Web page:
The network externality theory-Literature v Thus, the stock of migrants in a certain location directly affects the utility Cont a migrant will receive by joining the ethnic community (Bauer et al, 2002). v However argue that ethnic networks, might also be associated with negative externalities (Epstein &Gang; 2010). v In other words disadvantageous network externalities may arise if immigration is subject to adverse selection, or if increases in immigrant concentration increases competition for jobs and lowers immigrants’ wages. … herd behaviour provides an alternative explanation to clustering 9

The Herd behaviour theory-Literature • Herd behaviour describes how individuals in a group can

The Herd behaviour theory-Literature • Herd behaviour describes how individuals in a group can act together without a planned direction. • According to Bauer et al. (2002), the argument that underpins of the herd behaviour hypothesis is relatively different from that which underpins network externalities. • Herd behaviour implies that new immigrants go to where they have observed previous generations go to, because all these others who went before most probably have information that the latter do not have According to Bauer et al. (2002). 10

Assumptions • This study assumes that the ultimate goal of networking is to place

Assumptions • This study assumes that the ultimate goal of networking is to place oneself in close proximity (real or virtual) to others, such that one may benefit from the perceived pool of resources generated by those belonging to the group. • For the new immigrants, having “perfect information” for initial decision making becomes a prerogative. • For the purpose of this study we limit the benefits of networking to information that guides (or motivates) immigrants in making critical decisions and that they perceive the information to be perfect given that it is based on the experiences of established immigrants. 11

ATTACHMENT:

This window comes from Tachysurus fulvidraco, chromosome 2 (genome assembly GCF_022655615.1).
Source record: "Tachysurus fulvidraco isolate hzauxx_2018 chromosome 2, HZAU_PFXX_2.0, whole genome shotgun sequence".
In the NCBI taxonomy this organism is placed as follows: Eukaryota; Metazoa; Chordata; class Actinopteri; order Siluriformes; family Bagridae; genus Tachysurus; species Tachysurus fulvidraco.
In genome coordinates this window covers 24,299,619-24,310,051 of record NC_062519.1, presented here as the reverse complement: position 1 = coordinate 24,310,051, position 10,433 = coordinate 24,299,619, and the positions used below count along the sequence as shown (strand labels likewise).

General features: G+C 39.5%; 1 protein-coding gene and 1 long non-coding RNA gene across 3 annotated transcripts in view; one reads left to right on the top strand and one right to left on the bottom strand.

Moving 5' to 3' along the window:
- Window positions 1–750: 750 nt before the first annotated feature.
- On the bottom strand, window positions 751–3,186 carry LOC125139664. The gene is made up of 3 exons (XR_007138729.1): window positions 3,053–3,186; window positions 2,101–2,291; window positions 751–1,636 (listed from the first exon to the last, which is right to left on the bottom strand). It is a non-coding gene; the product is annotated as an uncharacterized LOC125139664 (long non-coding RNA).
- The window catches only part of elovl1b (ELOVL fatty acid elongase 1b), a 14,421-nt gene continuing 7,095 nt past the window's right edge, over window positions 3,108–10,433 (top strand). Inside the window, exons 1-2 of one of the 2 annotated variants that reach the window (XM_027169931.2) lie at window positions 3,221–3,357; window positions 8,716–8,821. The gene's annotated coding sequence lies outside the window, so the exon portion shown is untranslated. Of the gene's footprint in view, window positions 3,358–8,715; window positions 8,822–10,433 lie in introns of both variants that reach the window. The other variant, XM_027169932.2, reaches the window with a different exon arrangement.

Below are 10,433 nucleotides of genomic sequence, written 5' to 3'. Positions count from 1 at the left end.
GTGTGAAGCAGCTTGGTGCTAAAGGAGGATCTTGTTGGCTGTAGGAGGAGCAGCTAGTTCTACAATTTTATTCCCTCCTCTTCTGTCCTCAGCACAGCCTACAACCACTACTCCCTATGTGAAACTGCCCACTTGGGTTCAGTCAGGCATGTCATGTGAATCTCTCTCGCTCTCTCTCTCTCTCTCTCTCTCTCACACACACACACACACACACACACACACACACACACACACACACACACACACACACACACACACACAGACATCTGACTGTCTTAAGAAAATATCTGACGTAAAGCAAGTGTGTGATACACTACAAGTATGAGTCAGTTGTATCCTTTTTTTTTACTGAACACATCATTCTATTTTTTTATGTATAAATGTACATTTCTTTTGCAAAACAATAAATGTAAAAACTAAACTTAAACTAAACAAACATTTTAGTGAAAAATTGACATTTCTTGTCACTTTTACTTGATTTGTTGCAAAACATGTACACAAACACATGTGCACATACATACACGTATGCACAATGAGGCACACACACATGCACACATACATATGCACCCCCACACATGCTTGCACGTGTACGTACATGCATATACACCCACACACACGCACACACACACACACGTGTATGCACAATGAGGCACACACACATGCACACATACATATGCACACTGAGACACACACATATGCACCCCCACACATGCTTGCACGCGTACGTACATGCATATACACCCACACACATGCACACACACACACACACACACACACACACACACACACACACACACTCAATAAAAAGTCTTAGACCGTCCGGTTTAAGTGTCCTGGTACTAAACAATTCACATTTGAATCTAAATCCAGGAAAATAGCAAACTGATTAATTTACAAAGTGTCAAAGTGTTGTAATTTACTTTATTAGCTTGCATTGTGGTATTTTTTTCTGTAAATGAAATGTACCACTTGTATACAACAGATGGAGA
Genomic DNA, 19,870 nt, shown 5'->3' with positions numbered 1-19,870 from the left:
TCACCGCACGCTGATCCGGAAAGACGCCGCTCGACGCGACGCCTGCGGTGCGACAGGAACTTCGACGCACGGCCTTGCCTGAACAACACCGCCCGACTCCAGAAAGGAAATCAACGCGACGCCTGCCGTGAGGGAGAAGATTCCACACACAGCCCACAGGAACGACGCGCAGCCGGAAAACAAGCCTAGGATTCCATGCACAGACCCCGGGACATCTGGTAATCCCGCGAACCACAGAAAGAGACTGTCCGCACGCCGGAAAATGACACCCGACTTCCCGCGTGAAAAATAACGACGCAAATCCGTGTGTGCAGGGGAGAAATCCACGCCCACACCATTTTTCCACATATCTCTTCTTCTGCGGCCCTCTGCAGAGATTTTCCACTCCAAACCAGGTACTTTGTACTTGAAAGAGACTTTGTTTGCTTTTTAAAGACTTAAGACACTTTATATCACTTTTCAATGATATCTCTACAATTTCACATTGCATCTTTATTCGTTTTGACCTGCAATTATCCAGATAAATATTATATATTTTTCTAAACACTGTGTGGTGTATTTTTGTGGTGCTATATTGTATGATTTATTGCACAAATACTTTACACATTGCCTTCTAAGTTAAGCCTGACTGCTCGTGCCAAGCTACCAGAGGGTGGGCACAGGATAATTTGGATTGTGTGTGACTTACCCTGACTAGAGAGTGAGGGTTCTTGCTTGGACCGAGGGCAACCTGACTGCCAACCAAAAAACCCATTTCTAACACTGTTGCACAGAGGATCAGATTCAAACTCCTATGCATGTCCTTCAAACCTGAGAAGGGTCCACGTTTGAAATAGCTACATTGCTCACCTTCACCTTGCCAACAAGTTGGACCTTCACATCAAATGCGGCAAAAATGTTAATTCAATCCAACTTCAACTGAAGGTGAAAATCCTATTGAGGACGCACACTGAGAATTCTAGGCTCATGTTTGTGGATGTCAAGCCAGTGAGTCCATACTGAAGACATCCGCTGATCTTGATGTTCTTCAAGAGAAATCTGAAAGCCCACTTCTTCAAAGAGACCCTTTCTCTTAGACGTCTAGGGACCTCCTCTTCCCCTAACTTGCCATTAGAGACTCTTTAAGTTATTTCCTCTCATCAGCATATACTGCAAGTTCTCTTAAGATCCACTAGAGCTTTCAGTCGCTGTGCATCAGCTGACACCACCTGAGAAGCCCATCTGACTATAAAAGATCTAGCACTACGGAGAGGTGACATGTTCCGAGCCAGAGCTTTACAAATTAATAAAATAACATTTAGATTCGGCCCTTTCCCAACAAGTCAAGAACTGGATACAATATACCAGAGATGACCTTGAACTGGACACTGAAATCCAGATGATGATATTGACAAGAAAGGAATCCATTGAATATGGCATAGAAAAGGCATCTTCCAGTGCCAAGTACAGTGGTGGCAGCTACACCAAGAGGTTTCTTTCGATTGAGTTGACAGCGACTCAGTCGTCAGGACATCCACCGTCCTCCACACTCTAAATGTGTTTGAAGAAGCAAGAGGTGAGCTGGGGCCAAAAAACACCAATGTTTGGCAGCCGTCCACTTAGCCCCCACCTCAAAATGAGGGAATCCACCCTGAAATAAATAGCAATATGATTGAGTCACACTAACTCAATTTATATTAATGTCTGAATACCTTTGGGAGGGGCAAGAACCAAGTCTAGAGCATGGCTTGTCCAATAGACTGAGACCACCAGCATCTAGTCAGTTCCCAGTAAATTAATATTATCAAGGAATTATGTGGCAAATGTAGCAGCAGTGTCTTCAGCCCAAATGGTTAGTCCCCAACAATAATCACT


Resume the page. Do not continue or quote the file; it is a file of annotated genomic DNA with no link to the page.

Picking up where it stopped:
Method v Triangulation of 3 methods v Sampling frame v A sample of 135

Method v Triangulation of 3 methods v Sampling frame v A sample of 135 v Cross tabulations were conducted v Chi-square test done 12

Results • It was deduced that no-one in particular encouraged or motivated the participants

Results • It was deduced that no-one in particular encouraged or motivated the participants to immigrate to South Africa. – The results of cross tabulation indicated that the influence of networks varied from one ethnic group to another. • It was deduced that no-one in particular encouraged participants to start their own businesses (current line of business) or where to locate the business(75%). – However, a considerable proportion noted the influence of friends(50. 3%). 13

Conclusions v Although, the literature on migration emphasizes the “invisible hand” of networks on

Conclusions v Although, the literature on migration emphasizes the “invisible hand” of networks on in explaining migration decisions and clustering in general, one may argue that herding behaviour plays a significant role and at times complement the former as this may be the case with the African immigrants under study. 14

Thank you 15

Thank you 15